As a media artist, she investigates the impact of media and the digital environment on the human mind and behavior.

She aims for catching glimpses of increasingly complex phenomena in between material and immaterial things and encodes them into the realm of the legible and visible.

She was born in South Korea and currently lives and works in Berlin, Germany.


Mark

Scenery Between-Windows 1 (窓-間의 풍경 1)



Scenery Between-Windows 1. installation view(up), that shown on the digital device(down), at her personal space, Berlin, during the coronavirus pandemic, 2020, 130×320×320(cm), augmented reality, acrylic on windows

COVID-19 temporarily set up negative schemes of prohibition on the whole spectrum of life, like social-distancing, self-isolation, and the border closure. Private lives are the only things one can live. Human life as a whole has been extremely scattered and atomised.

The repercussion for the absence of communal life is that digital environments such as Zoom and FaceTime are more crowded than ever with people trying to connect to each other. In contrast to limited reality, the digital environment set up positive schemes of deregulation, so anything that interferes with communication is eliminated. For example, time is replaced by real-time, space is replaced by hyperlinks, and humans are replaced by images. Virtual meetings take place without paying any kind of toll on the several hours times- and thousands kilometers differences from Berlin to Seoul. Individuals can be connected to the internet, but it is impossible to establish strong relationships. The fact that the conversation gets unbearable and easily disconnected even with a slight lagging of internet connection clearly proves that.

How can I open up a relationship with the outer world in this limited situation? Hannah Arendt said that in isolation, man remains in contact with the world as the human artifice, unless man is unrooted out of the world by loneliness. The window in many art pieces serves a symbol for hope, change, and a step into the unknown. In a confined space, undergoing self-isolation, will the 'window' enable a relationship as an intermediary between the inner and the outer world? The windows throw a reflection, ‘The Loss of Time, Space and Humanity', observed in a limited real life and in the digital environment.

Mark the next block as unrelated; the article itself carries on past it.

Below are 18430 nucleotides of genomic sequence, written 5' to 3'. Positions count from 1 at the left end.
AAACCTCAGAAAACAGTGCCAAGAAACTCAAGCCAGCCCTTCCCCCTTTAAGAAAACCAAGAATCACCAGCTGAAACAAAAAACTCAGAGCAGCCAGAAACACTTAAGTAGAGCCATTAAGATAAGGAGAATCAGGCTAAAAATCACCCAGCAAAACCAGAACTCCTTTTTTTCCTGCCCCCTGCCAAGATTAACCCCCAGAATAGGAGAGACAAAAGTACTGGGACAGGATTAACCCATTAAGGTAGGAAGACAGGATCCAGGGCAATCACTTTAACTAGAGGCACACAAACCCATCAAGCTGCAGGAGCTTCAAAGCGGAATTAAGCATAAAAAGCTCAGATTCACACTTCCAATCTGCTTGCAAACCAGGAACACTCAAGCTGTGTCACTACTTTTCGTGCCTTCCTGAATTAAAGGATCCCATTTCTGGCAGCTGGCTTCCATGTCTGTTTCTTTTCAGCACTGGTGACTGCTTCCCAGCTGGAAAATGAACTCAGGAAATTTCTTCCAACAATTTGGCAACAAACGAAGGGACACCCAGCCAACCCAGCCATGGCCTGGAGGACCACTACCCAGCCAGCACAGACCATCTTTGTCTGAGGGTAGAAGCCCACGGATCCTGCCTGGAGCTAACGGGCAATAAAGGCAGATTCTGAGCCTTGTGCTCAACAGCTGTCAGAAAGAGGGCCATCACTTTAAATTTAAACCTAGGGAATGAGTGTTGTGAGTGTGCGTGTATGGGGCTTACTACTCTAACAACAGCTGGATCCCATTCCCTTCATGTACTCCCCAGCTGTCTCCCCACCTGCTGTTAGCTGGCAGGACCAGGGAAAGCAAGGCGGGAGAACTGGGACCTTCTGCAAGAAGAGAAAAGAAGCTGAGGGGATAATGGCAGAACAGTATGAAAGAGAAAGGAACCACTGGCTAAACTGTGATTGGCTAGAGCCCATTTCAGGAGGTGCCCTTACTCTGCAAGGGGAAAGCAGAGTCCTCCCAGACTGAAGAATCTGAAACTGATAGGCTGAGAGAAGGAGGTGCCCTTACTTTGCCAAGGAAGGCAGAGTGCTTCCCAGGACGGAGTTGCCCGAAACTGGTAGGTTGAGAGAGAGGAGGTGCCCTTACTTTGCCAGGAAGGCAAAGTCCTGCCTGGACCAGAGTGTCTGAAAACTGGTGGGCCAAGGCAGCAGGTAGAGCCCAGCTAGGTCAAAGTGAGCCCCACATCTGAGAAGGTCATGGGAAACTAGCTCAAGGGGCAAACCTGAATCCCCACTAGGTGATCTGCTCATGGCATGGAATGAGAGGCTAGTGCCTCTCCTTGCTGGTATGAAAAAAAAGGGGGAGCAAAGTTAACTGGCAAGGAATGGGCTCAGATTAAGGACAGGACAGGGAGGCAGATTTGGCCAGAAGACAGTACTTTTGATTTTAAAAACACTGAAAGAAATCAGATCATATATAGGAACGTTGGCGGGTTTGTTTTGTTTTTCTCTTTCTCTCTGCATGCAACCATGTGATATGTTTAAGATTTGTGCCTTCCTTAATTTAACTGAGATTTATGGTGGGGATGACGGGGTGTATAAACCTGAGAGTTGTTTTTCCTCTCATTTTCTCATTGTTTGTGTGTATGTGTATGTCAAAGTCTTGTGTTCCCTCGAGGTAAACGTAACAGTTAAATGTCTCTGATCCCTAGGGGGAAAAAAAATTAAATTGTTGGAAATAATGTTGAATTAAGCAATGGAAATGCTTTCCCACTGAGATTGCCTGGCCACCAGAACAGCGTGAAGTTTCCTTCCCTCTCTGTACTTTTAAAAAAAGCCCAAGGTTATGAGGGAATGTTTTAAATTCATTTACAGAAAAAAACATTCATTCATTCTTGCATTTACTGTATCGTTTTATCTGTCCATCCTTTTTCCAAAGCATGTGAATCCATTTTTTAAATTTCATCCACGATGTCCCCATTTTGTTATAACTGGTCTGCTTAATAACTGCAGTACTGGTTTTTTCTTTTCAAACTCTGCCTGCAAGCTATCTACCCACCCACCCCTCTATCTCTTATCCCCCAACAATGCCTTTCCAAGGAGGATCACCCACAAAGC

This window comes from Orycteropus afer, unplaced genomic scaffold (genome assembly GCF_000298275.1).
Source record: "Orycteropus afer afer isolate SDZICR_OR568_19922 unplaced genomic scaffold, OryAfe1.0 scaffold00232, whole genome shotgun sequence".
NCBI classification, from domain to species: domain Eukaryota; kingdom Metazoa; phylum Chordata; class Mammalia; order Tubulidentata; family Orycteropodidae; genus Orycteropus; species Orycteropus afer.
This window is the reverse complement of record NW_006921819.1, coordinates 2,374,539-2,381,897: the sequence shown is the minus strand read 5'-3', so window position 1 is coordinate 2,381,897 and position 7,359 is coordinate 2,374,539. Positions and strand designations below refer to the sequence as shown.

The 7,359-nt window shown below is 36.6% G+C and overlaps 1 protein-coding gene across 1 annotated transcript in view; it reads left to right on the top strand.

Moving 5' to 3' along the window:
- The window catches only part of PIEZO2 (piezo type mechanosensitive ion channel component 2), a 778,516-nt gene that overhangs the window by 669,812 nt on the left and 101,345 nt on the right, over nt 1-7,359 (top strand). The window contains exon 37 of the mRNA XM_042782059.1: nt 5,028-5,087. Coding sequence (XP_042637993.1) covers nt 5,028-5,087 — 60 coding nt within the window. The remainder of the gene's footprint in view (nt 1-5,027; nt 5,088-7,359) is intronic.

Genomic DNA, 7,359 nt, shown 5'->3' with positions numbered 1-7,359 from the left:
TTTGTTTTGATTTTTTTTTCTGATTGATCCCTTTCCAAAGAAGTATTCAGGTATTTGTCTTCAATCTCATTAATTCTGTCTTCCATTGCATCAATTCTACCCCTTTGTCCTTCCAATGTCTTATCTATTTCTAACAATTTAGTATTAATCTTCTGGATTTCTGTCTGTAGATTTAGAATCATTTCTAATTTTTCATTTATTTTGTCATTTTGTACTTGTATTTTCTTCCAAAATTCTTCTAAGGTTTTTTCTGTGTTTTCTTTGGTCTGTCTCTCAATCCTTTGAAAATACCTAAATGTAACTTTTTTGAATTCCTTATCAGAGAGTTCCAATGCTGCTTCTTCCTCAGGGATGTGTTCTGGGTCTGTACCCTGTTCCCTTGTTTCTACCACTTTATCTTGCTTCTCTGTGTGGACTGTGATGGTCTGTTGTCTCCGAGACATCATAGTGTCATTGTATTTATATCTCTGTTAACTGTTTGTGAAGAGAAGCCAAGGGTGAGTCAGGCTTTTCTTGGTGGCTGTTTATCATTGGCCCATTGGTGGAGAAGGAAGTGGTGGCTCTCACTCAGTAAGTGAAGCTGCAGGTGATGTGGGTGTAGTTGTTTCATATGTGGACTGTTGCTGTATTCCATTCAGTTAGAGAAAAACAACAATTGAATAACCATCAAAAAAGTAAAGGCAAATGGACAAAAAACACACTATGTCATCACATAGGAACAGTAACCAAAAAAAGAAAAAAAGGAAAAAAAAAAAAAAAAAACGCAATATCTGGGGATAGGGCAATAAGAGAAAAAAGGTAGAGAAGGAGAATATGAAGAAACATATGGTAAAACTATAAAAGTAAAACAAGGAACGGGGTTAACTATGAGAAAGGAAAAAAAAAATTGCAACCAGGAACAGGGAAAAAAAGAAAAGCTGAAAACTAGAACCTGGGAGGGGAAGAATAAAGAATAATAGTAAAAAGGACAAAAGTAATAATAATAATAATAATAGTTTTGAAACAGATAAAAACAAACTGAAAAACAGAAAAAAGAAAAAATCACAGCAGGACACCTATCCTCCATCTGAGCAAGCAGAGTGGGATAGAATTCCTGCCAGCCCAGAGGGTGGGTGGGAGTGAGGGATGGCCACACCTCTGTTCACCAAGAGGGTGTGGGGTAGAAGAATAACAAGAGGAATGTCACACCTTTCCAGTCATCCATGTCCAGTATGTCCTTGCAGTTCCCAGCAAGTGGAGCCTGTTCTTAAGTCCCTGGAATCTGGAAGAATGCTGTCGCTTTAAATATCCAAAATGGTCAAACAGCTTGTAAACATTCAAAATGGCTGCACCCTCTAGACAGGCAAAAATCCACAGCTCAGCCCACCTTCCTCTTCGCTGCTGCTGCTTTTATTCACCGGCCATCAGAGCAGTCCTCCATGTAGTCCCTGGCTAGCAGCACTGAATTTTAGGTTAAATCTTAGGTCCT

On the windows, there are 時間(Time), 空間(Space), and 人間(Human). '間' is commonly contained in these three words. Each letter before '間' means, from the left in turn, 'o'clock(時)’, 'void(空)’ and ’an individual(人)’. '間', meaning ‘between’, gives them some kind of widths and horizons, so the scope of their concepts expands from 'o'clock' to 'time', from 'void' to 'space', and from 'an individual' to ‘human'. '間' embraces and stabilises between the concepts that existed alone. It is a somewhat abstract concept, that perhaps means that any material and immaterial thing exists between many scattered things.

In the sense that it is an intermediary between scattered individuals, the digital environment can be called ‘間’ itself. However, as mentioned above, in a digital environment, there is no 時間(Time), 空間(Space), and 人間(Human) in terms of common sense. Therefore, when words on the windows are viewed by a digital device, other letters radically related to time and space—o'clock(時), void(空)— are pixelated and removed, eventually only two '間' are left.

In Korean, '間間' is used as an adverb to mean 'occasionally’, 'on and off', which is a short time like 'a breath'. In the digital environment, there is no 'time' heading toward the future and 'space' stabilised by gravity where we can step and stand on. There are only 'on-and-off' digital signals continuously supplied. Life in a digital environment, in which is ever-changing and occurs the endless concatenating of a moment that begins and does not concluded, thus, is inevitably empty and vacant like ‘a breath’.




Exhibition
2020 Expanding Space for Kunst Raum Stadt. C/O Berlin, Germany Scenery Between-Windows 1. live-streamed through the canvas “Waiting for Humans” created and produced by Vinzenz Aubry, Robert Schnüll and Stefan Damnig; supported by LAS (lightartspace), C/O Berlin and New Media class of UdK
Mark